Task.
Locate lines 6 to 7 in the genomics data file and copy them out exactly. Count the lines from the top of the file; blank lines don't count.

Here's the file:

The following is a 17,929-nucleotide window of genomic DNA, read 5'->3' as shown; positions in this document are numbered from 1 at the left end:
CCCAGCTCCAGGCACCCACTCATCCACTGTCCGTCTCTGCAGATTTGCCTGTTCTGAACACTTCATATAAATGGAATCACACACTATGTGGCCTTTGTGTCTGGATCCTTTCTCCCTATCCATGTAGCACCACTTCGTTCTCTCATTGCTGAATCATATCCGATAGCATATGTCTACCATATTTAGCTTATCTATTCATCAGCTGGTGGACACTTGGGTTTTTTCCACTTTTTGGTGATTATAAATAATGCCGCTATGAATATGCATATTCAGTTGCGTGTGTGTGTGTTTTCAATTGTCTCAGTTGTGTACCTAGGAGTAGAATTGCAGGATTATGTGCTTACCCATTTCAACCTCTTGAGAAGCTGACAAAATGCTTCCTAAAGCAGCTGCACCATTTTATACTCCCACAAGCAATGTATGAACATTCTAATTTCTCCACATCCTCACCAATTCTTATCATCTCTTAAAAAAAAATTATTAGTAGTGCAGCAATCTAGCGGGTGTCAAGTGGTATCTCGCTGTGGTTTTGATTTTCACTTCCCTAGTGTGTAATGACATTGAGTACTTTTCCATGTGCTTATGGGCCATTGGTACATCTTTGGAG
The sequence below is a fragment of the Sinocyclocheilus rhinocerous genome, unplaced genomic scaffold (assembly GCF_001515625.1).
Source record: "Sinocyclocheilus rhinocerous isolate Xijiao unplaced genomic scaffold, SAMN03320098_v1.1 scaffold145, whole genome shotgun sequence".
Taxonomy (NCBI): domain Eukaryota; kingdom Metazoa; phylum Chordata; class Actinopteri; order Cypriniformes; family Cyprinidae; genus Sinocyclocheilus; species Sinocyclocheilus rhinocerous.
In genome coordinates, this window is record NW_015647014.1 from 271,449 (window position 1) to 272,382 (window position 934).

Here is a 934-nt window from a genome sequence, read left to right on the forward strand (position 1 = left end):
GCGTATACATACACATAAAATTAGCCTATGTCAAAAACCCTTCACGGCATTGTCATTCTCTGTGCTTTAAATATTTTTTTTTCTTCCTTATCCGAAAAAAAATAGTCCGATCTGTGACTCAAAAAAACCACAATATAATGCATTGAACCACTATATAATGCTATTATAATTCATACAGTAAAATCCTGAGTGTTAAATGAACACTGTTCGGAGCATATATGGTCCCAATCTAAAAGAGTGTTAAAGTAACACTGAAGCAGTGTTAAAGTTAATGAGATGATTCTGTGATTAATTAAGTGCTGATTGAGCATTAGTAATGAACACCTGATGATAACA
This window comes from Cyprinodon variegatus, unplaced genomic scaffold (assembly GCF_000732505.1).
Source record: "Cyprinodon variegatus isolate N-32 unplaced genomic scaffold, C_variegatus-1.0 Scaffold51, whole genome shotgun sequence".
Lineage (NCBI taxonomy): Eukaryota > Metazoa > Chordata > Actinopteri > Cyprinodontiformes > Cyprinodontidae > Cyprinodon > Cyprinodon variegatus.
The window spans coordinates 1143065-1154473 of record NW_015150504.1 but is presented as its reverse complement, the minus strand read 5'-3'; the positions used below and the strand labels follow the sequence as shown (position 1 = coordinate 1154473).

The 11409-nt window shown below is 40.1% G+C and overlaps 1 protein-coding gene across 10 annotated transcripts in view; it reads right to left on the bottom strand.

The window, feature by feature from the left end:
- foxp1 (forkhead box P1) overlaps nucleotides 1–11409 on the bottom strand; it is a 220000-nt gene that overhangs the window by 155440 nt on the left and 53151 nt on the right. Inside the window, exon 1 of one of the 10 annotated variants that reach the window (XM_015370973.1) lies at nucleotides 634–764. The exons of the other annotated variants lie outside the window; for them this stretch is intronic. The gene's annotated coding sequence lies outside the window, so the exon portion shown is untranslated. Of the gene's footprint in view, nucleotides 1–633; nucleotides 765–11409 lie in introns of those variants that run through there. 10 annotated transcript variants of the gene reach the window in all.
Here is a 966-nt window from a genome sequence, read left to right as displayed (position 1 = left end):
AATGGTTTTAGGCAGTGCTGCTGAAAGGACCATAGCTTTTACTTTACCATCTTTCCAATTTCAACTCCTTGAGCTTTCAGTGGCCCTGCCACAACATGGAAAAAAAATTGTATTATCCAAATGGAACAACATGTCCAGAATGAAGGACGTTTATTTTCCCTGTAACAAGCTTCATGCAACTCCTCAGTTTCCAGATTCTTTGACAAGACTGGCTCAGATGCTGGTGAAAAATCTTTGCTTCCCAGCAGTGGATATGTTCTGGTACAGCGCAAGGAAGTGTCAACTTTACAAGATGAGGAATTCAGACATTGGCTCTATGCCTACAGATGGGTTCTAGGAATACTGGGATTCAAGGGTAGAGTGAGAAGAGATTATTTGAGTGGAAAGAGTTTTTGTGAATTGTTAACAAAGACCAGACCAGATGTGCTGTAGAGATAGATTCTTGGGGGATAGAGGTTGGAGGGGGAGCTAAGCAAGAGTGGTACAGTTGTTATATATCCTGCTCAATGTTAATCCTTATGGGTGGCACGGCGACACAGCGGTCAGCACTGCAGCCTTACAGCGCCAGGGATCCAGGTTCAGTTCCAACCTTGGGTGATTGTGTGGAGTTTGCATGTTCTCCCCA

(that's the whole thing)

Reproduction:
In genome coordinates, this window is record NW_015647014.1 from 271,449 (window position 1) to 272,382 (window position 934).

Here is a 934-nt window from a genome sequence, read left to right on the forward strand (position 1 = left end):